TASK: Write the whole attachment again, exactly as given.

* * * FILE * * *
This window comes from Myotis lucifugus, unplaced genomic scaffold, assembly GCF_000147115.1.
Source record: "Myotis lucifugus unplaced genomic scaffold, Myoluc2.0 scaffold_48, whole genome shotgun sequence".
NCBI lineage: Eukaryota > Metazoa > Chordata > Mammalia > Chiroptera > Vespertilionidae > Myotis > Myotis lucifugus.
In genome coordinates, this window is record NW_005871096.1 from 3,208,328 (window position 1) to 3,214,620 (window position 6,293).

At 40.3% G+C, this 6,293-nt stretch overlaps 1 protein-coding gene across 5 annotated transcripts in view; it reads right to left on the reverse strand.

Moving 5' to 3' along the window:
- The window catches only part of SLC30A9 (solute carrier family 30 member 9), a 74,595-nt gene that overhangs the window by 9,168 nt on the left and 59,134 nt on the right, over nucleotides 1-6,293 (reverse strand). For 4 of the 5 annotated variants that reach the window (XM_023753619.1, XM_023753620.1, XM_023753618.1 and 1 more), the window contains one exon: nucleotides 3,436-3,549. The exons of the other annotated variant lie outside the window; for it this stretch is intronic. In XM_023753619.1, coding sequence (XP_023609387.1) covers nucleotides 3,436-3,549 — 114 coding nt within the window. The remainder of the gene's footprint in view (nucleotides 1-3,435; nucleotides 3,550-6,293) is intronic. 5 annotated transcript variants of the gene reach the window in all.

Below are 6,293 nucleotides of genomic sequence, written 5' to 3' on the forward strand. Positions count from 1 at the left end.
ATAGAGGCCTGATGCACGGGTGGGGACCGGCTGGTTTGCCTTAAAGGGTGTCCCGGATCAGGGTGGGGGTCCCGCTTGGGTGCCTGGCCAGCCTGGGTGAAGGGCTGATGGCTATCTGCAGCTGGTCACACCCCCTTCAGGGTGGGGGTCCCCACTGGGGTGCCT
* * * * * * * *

This window comes from Myotis lucifugus, unplaced genomic scaffold, assembly GCF_000147115.1.
Source record: "Myotis lucifugus unplaced genomic scaffold, Myoluc2.0 scaffold_48, whole genome shotgun sequence".
NCBI lineage: Eukaryota > Metazoa > Chordata > Mammalia > Chiroptera > Vespertilionidae > Myotis > Myotis lucifugus.
In genome coordinates, this window is record NW_005871096.1 from 3,208,328 (window position 1) to 3,214,620 (window position 6,293).

At 40.3% G+C, this 6,293-nt stretch overlaps 1 protein-coding gene across 5 annotated transcripts in view; it reads right to left on the reverse strand.

Moving 5' to 3' along the window:
- The window catches only part of SLC30A9 (solute carrier family 30 member 9), a 74,595-nt gene that overhangs the window by 9,168 nt on the left and 59,134 nt on the right, over nucleotides 1-6,293 (reverse strand). For 4 of the 5 annotated variants that reach the window (XM_023753619.1, XM_023753620.1, XM_023753618.1 and 1 more), the window contains one exon: nucleotides 3,436-3,549. The exons of the other annotated variant lie outside the window; for it this stretch is intronic. In XM_023753619.1, coding sequence (XP_023609387.1) covers nucleotides 3,436-3,549 — 114 coding nt within the window. The remainder of the gene's footprint in view (nucleotides 1-3,435; nucleotides 3,550-6,293) is intronic. 5 annotated transcript variants of the gene reach the window in all.

Below are 6,293 nucleotides of genomic sequence, written 5' to 3' on the forward strand. Positions count from 1 at the left end.
ATAGAGGCCTGATGCACGGGTGGGGACCGGCTGGTTTGCCTTAAAGGGTGTCCCGGATCAGGGTGGGGGTCCCGCTTGGGTGCCTGGCCAGCCTGGGTGAAGGGCTGATGGCTATCTGCAGCTGGTCACACCCCCTTCAGGGTGGGGGTCCCCACTGGGGTGCCT